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Talk:Jinan

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Revision as of 08:05, 4 September 2009 by Texugo (Talk | contribs)

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7 september 2008[edit]

This article is hilarious, whoever wrote it is obviously not fond of Jinan... —The preceding unsigned comment was added by 124.129.203.254 (talkcontribs)

Our philosophy is, if you see a problem or room for improvement, fix it yourself! --Peter Talk 13:01, 7 September 2008 (EDT)

13 November 2008, Ground control to Major Tom[edit]

I am currently in Jinan, having used both this article and Lonely Planet as a reference. I can't believe how inaccurate both are.

Jinan is the most polluted? It's polluted, but nowhere close to Beijing, and definitely not Manila (if it goes to "the world").

this depends a lot on when you visit, Jinan often has temperature inversion, cold air gets stuck below a layer of warmer air and so the smog just builds up, sometimes for over a week. If the sky is blue and there's a breeze then consider yourself lucky for visiting Jinan on a good day Arne Brasseur 02:51, 1 September 2009 (EDT)

It is hot in winter? Are you kidding??? It's around 10 C in the afternoon in November. Perhaps the government controls the weather forecast, but then the thermometers throughout the city are part of the conspiracy.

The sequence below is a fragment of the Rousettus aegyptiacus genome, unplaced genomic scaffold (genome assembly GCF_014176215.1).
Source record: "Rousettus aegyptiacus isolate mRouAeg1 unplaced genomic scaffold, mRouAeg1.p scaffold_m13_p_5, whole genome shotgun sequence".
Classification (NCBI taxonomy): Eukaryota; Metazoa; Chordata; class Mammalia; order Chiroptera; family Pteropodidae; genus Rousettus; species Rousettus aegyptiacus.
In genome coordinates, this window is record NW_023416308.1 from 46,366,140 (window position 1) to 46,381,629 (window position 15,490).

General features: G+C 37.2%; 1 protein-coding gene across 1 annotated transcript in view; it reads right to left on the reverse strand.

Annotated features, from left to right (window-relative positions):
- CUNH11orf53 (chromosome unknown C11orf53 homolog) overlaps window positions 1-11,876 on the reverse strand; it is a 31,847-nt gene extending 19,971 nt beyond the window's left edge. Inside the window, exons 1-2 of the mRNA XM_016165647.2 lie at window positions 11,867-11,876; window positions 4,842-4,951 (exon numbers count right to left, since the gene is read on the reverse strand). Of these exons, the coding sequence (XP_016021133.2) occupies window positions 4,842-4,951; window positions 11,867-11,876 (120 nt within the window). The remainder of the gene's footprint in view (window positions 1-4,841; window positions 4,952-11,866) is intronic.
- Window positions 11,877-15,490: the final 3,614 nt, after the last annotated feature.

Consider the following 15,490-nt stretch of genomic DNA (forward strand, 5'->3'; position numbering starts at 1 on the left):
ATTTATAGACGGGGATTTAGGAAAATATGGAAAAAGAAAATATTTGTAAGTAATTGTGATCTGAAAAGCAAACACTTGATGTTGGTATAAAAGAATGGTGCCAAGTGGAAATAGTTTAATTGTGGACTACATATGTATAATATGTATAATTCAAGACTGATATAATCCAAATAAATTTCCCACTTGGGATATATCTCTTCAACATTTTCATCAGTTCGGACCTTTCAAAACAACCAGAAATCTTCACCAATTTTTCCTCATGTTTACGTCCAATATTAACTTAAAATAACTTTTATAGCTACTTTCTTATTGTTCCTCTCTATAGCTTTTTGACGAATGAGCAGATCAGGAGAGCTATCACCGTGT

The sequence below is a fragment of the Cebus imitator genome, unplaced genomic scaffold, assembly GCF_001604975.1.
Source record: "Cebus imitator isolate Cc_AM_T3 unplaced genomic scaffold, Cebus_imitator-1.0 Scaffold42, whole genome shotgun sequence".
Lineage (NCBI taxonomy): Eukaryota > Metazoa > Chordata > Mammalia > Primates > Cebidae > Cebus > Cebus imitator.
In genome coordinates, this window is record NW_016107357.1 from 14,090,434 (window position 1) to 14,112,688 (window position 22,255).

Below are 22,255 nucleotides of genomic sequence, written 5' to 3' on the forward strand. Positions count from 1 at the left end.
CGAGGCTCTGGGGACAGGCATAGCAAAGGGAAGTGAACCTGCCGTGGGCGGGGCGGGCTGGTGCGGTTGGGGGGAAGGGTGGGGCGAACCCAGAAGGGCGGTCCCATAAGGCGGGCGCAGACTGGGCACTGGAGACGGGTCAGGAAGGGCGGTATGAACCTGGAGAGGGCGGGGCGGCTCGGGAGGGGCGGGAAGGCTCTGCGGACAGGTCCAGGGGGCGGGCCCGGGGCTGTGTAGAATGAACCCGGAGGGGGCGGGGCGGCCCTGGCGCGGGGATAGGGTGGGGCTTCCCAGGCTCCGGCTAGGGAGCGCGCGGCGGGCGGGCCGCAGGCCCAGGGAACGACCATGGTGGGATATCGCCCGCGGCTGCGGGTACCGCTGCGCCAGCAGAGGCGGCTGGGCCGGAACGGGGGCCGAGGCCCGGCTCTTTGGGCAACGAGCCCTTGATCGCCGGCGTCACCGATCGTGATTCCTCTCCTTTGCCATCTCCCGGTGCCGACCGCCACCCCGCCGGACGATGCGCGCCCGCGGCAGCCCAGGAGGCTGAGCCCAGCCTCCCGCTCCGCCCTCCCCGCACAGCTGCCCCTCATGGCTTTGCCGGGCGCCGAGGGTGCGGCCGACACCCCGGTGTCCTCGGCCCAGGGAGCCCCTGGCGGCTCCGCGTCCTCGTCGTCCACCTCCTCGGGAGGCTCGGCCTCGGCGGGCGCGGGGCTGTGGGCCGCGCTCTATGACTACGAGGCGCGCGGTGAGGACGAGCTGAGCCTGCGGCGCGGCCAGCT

No thanks for the tip about the meter, on the way from the airport they charged me MORE, around 200 yuan. Try to negotiate the fee before you board the taxi.

Neither Europeans nor African Americans are stared at, there are plenty of both. The city is rapidly developing, with a hi-tech zone with branches of Microsoft, IBM, and Texas Instruments. English skills are way better than I witnessed 4 years ago in Beijing.

I can't believe the author did not mention the Taishan Mountain as a suggested side trip. It has the most magnificent views with "cloud sea" below.

Eating out is OK, sans street vendors. In the hotel, I had the best muesli I ever ate with a lot of fresh fruit, and a good selection of French, Australian, and Chinese wines, and our host presented us with real goose liver. So-called "coffee shops" are not only to serve coffee, but any kind of food (including Japanese staples like sushi and bento boxes, which are only known by their Chinese names). Shandong cuisine is not at all oily and dirty, but it is mostly seafood and crepes with salty filling. Not my cuppa, but seafood lovers will definitely appreciate it.

Try to be friendly and understanding with the Chinese, be human, and you will be surprised how much it will be appreciated.124.128.158.70 22:50, 13 November 2008 (EST)

The way things work here, is if you see a problem, fix it yourself! --Peter Talk 01:16, 14 November 2008 (EST)

2009 rewrite[edit]

I am starting a major rewrite of this article to improve the quality of the writing and the reliability of the data. I have lived in Jinan for six months, and have come back later to visit. If you want to help with a specific section just plunge forward!

  • wrote a proper introduction ; Arne Brasseur 00:18, 31 August 2009 (EDT)
  • working on the history/understand section now. Needs more work covering the 19th,20th century. I tried to keep it concise but it's still quite a lot, maybe trim it a bit later on Arne Brasseur 02:51, 1 September 2009 (EDT)
  • 'Buy' section, added a subsection on clothes, and elaborated on the culture market and technology market

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